Why doesn’t MLB The Show have a cover curse?
The Curse of the Bambino, The Curse of the Billy Goat. Those are just a couple of the famous curses throughout professional baseball. But could there be one in the video game universe of the sport too? Football has one with cover athletes of the “Madden NFL” video game franchise. Known far and wide as “The Madden Curse”. There has been a little talk starting as to whether “MLB: The Show” franchise has given cover athletes the same fate.
For those that aren’t that familiar with “The Madden Curse”, I’ll give you a slight overview of what it essentially is. The cover athlete of a game usually has an outstanding year the season before the game comes out. The season that follows or coincides with said athlete getting the cover, turns out to be the complete opposite in some way. Whether it be just an abysmal performance or season ending injury. Now this doesn’t happen with every cover athlete of course. Or else they would probably stop putting athletes on the cover and put waterboys instead.
While since 2006, 8 out of the last 18 “Madden” cover athletes (2010 and 2014 had two athletes) have fallen victim to the cover curse. Only 2 out of the last 16 “The Show” cover athletes can even remotely be thought of as falling to a curse. At least within two seasons after being on the cover. Why might that be? First a little history on “The Show” franchise.
Brief History of “MLB The Show”
“MLB The Show”, developed by Sony, started in 2006. There were a couple successful predecessors. Including, “MVP Baseball”, and the regular “MLB” franchise. Along with more cartoon-like games, such as “MLB Slugfest” and “The Bigs”. The only competition per se over the past 15 seasons has been “MLB 2K”, which had some good games. But the 2K version fizzled out after “MLB 2k13”. “MLB The Show” has outlasted pretty much every other baseball video game franchise.
The only other two I can think of that are still relevant are “RBI Baseball” which is kind of cartoon-like and “Out of the Park Baseball” which is pretty much just a General Manager simulation game. Those two games still don’t hold a candle to “The Show”. It’s Godzilla while all the others are the townspeople hiding underground.
Comparing the cover athletes
As I mentioned before, 8 out of the last 18 “Madden” cover athletes have been hit by the “Madden Curse”. That’s just under half, which honestly is more than it should be. Not all of the 8 are one-year wonder players etc., either. They include Hall Of Fame RB Shaun Alexander, and future Hall Of Fame TE Rob Gronkowski. So it has hit a wide variety of players.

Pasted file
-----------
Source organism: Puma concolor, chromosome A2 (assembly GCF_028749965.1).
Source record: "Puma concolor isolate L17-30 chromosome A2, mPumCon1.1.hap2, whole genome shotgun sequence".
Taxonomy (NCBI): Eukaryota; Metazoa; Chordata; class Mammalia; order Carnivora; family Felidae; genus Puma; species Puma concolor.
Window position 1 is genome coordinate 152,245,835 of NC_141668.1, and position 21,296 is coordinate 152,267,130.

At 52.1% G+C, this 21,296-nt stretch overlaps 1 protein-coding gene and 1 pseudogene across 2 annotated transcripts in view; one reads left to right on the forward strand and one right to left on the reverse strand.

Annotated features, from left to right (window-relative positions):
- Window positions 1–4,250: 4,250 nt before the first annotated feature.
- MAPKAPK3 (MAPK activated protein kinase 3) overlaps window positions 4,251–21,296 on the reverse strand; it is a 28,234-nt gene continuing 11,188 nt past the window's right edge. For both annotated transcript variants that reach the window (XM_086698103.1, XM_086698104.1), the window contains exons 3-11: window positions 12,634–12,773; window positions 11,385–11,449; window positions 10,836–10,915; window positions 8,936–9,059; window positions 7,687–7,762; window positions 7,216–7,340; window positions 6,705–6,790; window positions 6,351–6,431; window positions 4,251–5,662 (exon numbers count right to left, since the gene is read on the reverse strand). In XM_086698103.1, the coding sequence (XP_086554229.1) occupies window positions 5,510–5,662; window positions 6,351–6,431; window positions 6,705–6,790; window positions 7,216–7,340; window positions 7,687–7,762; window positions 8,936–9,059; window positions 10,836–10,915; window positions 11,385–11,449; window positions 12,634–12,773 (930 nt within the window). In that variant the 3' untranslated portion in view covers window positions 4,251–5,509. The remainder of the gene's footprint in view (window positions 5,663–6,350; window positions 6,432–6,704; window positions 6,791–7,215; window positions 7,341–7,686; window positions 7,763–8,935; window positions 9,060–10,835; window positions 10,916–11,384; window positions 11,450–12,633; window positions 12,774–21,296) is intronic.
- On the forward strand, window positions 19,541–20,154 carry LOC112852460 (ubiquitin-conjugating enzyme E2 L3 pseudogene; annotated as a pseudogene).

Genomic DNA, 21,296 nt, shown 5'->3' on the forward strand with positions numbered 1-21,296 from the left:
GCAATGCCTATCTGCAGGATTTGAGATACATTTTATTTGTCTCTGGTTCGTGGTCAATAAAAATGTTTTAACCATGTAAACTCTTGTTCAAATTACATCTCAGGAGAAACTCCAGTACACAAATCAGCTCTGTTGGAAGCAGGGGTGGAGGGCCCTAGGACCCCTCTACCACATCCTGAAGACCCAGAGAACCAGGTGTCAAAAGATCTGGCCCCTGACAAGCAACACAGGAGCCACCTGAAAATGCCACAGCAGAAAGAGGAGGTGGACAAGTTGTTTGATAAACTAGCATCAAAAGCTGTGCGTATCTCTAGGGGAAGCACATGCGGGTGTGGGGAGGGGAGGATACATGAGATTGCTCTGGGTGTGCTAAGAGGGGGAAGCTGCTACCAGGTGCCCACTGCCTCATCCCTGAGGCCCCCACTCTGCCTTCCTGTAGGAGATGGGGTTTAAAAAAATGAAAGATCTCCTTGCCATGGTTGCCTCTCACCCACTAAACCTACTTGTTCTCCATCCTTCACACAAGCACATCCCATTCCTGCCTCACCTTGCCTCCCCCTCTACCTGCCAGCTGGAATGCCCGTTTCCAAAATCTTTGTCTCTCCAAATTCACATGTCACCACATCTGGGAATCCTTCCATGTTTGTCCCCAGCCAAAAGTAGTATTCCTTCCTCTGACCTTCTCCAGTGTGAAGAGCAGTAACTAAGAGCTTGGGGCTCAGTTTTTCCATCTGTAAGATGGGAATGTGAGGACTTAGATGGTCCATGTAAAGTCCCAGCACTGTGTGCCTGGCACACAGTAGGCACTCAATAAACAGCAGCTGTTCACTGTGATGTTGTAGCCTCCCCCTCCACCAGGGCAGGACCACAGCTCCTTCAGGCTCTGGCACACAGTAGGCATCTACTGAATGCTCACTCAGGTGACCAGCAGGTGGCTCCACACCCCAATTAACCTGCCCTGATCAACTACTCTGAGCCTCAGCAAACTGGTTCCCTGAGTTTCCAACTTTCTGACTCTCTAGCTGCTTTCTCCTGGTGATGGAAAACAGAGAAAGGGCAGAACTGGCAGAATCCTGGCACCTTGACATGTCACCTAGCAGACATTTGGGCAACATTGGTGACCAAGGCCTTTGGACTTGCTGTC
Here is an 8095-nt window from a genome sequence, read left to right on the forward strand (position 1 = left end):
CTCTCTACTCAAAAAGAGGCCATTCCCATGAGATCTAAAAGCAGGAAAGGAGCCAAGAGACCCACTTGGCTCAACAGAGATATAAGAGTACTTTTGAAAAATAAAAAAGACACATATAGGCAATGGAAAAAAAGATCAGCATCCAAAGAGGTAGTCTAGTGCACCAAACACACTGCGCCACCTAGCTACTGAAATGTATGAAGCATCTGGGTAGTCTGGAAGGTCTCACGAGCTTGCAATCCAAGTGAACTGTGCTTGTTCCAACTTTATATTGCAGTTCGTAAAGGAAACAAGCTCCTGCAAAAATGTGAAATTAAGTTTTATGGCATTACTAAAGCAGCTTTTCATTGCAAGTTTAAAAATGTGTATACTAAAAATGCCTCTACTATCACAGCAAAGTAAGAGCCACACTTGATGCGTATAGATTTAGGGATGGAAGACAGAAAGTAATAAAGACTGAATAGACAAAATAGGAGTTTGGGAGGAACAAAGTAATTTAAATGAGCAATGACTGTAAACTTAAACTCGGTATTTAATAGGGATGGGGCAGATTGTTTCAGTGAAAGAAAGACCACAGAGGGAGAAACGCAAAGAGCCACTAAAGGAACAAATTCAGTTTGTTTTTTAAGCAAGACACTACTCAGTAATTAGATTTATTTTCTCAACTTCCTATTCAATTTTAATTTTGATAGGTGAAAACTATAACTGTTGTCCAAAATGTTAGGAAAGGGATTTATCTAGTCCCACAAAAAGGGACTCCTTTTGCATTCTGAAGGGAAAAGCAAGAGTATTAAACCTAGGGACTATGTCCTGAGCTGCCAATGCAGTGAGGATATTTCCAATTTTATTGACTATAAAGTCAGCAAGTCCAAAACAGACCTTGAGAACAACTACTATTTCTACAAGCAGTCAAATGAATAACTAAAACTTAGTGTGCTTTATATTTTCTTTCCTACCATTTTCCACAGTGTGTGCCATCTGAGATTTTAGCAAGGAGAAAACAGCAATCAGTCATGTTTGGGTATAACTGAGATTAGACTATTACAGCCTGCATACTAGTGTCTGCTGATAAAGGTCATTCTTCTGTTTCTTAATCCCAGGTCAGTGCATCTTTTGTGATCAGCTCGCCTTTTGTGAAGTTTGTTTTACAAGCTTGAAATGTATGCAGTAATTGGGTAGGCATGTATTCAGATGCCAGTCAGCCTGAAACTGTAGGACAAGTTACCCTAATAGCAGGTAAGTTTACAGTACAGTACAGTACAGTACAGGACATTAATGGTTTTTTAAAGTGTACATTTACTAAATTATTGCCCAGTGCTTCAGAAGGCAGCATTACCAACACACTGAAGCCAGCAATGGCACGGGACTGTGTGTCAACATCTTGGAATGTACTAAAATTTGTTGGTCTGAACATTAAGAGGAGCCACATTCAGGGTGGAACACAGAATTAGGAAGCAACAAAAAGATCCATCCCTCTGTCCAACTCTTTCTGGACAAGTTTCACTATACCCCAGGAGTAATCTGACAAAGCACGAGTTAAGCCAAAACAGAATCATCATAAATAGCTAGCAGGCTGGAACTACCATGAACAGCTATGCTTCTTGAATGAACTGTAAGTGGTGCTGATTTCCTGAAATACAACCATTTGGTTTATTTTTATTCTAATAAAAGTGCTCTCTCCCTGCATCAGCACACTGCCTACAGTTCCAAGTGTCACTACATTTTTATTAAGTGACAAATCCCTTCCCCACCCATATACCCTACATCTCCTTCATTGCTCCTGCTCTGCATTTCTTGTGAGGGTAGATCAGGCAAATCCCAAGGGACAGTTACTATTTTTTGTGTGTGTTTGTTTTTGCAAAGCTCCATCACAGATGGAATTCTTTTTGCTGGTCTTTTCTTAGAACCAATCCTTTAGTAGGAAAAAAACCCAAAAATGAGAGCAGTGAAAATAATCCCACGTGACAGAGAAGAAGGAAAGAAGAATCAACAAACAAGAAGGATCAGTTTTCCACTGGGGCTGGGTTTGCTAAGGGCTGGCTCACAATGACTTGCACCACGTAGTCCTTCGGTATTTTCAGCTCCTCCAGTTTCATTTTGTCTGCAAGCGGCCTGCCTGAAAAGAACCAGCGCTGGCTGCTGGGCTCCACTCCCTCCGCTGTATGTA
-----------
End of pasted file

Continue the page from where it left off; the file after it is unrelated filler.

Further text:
For “MLB The Show” on the other hand, barely 12% of the past 16 cover athletes have been hit by a curse of any sort. Neither of the two are currently thought of as future Hall of Famer(s). One being 2015 cover athlete, Yasiel Puig. Who is possibly not coming back to MLB that soon, after sexual assault allegations have come about recently. The other being 2020 cover athlete Javier Baez who had a dismal year during the shortened season last year. Baez is also leading the league in strikeouts to start this season, which doesn’t spell good fortune ahead.
What Keeps “The Show” From Having A Curse?
There are a few little factors that play into their not being an MLB version of the “Madden Curse”. But I wanna focus on the more relevant factor. During their respective regular seasons, the MLB has less of a chance for season ending injuries. It’s not because the NFL season is shorter, 17 games compared to 162 for MLB. But the fact that the MLB season is longer, is one of two main reasons that come to mind.
With a longer season comes more time for recovery, giving the players more of a chance to bounce back and produce. If in an NFL season a player gets injured around week 7 and is out for 4 weeks, it could screw up their whole outlook for the season. A 4 week injury also makes a better case for them to be considered a victim for the “curse”. But if an MLB player gets hurt around that same time for their season, and is out for the same duration, they still have around 4 months to come back and produce at a high level.
The main and most relevant factor, is the physical toll each sport takes on a certain player’s body. Baseball is definitely more of a mental game than it is physical. While football is very physical, as well as mental just in different aspects. So even though the season is longer, there is less of a chance for a baseball player to tear or break something while running to first base over a football player being hit by a 270 pound lineman.
Overall, there is just less attributing to the possibility of a “MLB: The Show” cover athlete than a “Madden NFL” cover athlete to fall victim to the “curse”. Maybe the discrepancy will get smaller over the next 16 years, but it’s very doubtful.
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–Zach Derosia (@Derosia_14 on Twitter)